A quarry site in Nevada carries the evolutionary history of a population of stickleback fish that resided there when it was a freshwater lake.
Fossilized dung beetle balls are part of a comprehensive fossil collection project to reconstruct the habitat of Ardipithecus ramidus.
Stone tools similar to those found at prehistoric archaeological sites can be made by fracturing rocks, a technique known as flintknapping.
The floor of a rift valley is prone to periodic floods that carry in fine silt--the sedimentary matter responsible for fossil formation.
Due to the delicate nature of fossils, a hardening chemical is dripped onto every fossil before it is removed from the soil.
Ms. Pepe talks about her experiences doing field work with the Shea lab as an undergraduate at Stony Brook University.
African rift valleys were formed by the separation of tectonic plates. Water flows down to the valley floors, creating rivers and lakes.
Dr. Shea discusses his early interest in anthropology, how field work has changed over the years, and his outside interests.
Prehistoric stone tools are classified into six broad technological modes by the level of sophistication and method of fabrication.
Where and when did humans arise? What distinguishes us from other species? Did our distant ancestors look and behave like us?
How reasoning and evidence are used to understand human evolution.
Stone tools are well-preserved evidence of past human activity.
The hominid fossil record of the past six million years gives us surprising insights into the path of human evolution.
How has the amazing diversity of plants and animals evolved? What can fossils, butterflies, and stickleback fish tell us about the deep common ancestry of all living forms?
How Darwin came to publish The Origin of Species, and examples of how quickly evolution can change a population.
The genetic mechanisms by which evolution occurs, and an overview of the evidence for evolutionary theory.
How and why butterflies and fruit flies got their spots, and the fossil record for human evolution.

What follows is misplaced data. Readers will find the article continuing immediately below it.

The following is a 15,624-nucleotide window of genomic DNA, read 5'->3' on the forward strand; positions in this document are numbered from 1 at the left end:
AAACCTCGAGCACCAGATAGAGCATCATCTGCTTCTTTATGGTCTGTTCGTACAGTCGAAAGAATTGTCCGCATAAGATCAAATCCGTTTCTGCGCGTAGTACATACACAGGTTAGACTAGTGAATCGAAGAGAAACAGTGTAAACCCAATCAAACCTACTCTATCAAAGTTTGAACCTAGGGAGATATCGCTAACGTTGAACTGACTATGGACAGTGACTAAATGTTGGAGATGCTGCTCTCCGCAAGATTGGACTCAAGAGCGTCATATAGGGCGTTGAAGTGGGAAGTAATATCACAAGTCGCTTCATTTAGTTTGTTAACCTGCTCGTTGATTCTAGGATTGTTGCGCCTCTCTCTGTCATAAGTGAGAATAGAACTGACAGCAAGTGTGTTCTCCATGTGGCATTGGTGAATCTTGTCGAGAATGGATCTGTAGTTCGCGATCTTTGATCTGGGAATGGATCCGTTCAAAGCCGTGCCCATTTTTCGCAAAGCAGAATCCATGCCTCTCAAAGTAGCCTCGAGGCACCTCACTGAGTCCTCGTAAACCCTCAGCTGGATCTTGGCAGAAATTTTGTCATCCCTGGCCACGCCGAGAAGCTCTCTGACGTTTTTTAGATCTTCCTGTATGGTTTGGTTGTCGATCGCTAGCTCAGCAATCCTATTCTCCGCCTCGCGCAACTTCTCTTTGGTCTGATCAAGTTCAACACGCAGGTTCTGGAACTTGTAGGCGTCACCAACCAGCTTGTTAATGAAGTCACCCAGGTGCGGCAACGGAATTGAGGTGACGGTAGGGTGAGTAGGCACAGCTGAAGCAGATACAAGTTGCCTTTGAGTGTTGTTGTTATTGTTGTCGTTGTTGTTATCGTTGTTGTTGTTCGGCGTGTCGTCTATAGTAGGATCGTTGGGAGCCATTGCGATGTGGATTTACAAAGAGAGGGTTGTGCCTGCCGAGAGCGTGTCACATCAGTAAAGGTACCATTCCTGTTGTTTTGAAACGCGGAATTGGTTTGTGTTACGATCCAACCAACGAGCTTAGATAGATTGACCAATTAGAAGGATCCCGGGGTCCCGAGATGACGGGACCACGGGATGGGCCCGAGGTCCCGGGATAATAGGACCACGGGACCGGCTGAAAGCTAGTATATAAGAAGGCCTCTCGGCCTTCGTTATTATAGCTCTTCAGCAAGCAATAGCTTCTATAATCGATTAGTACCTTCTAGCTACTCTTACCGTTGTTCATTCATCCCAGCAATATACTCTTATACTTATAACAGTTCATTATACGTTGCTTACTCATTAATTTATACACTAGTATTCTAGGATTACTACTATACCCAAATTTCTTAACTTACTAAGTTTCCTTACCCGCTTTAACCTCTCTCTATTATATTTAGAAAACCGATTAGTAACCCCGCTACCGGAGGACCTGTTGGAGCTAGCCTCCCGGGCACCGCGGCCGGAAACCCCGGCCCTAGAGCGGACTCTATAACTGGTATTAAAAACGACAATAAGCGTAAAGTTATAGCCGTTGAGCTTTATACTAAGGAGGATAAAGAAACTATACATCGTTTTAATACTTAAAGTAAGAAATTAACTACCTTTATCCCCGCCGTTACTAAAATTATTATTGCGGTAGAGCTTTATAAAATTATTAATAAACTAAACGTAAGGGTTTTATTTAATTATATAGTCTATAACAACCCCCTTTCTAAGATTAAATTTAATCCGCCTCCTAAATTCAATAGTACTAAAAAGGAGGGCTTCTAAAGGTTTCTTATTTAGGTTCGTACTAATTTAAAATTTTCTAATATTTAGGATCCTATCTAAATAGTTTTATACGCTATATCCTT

Leading evolution educator Ken Miller discusses the controversy surrounding the teaching of evolution.
This virtual lab teaches skills of data collection and analysis to study evolutionary processes using stickleback fish and fossil specimens.
Comparing features of a 4.4-million-year-old fossil skeleton to those of human and chimpanzee skeletons sheds light on our evolutionary history.
Paleoanthropology provides an excellent example of the scientific process at work.
The following classroom-ready resources complement The Day the Mesozoic Died, which tells the story of the extraordinary detective work that led to the stunning discovery that an asteroid struck Earth 66 million years ago, triggering a mass extinction of animals, plants and even...
A short article by Dr. Sean B. Carroll detailing the discoveries covered in the film The Day The Mesozoic Died.
A worksheet that guides students through The Stickleback Evolution Virtual Lab. The virtual lab lets students learn firsthand the methods for analyzing body structure in stickleback collected from lakes and fossils recovered from a quarry. Students measure, record, and...
The poster from the 2011 Holiday Lectures on Science, Bones, Stones and Genes: The Origin of Modern Humans. It provides a unique look at the classic "tree of life" and features a timeline of various hominid fossils and their stone tool usage.